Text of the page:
phonological features; was What's in a Name? The Black Panthers in Israel

Mark Mandel thnidu at GMAIL.COM
Fri Jul 4 18:18:48 UTC 2008

On Thu, Jul 3, 2008 at 11:36 PM, Wilson Gray <hwgray at> wrote:
> From: Mark Mandel <thnidu at>
> >I pronounce "your(s)" and "you're" identically, so far as I can tell.
> Do you mean that there's a third way?:
> 1) your(s) [yowr(z)]; you're [yuwr]
> 2) your(s) [yuwr(z)]; you're [yowr]
> 3) your(s) [yuwr(z); you're [yuwr] or your(s) [yowr(z)]; you're [yowr]

4: your((s) [yowr(z)]; you're [yowr]

>Yes. But what I'm getting at is that I had no idea that "your(s)"
>[yowr(s)] was considered "lower class or country" by some speakers.
>>>From my at-that-time inexperienced point of view, Al Capp's spelling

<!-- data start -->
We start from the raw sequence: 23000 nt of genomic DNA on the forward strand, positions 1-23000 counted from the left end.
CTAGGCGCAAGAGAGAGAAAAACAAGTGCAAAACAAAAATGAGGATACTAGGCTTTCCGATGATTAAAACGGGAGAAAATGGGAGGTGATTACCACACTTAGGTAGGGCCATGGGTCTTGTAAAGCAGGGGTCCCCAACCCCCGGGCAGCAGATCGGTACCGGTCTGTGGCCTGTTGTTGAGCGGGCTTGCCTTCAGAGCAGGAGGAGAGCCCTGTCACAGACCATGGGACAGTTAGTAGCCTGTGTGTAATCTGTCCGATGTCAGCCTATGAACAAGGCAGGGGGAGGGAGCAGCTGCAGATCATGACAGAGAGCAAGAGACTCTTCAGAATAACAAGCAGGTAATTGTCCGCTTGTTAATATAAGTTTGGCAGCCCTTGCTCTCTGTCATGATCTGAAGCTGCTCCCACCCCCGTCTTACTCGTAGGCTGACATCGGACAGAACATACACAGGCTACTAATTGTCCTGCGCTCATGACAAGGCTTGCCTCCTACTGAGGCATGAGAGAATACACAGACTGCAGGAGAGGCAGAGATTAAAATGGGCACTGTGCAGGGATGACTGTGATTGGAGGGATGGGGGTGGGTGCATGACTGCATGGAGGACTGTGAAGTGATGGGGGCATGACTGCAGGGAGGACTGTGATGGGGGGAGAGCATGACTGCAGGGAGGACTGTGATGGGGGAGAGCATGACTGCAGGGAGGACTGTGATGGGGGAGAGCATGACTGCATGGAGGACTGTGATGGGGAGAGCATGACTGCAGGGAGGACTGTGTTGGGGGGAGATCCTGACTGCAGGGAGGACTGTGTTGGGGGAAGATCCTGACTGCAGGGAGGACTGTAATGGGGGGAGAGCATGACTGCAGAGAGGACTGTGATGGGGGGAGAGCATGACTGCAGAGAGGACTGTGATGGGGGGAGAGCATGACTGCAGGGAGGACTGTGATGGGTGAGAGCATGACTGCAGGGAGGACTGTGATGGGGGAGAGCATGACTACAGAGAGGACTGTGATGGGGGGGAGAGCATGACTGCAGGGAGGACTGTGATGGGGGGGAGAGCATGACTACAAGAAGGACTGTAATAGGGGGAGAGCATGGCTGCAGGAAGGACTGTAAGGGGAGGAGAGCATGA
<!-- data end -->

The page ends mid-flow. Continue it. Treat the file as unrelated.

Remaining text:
>of "your(s)" as "yore(s)" in eye-dialect was completely mysterious,
>since it implied that there were speakers who didn't use "yore(s)" as
>the ordinary standard pronunciation and I didn't know of the existence
>of any such speakers till I was in my twenties.

Larry Horn replied:

> It's hard to know what to conclude from eye-dialect spellings,
> though, given the convention of using "wuz" for "was", presumably to
> indicate that if there *were* a nonstandard pronunciation of "was",
> the speaker would use it.

What he said.

m a m

The American Dialect Society -

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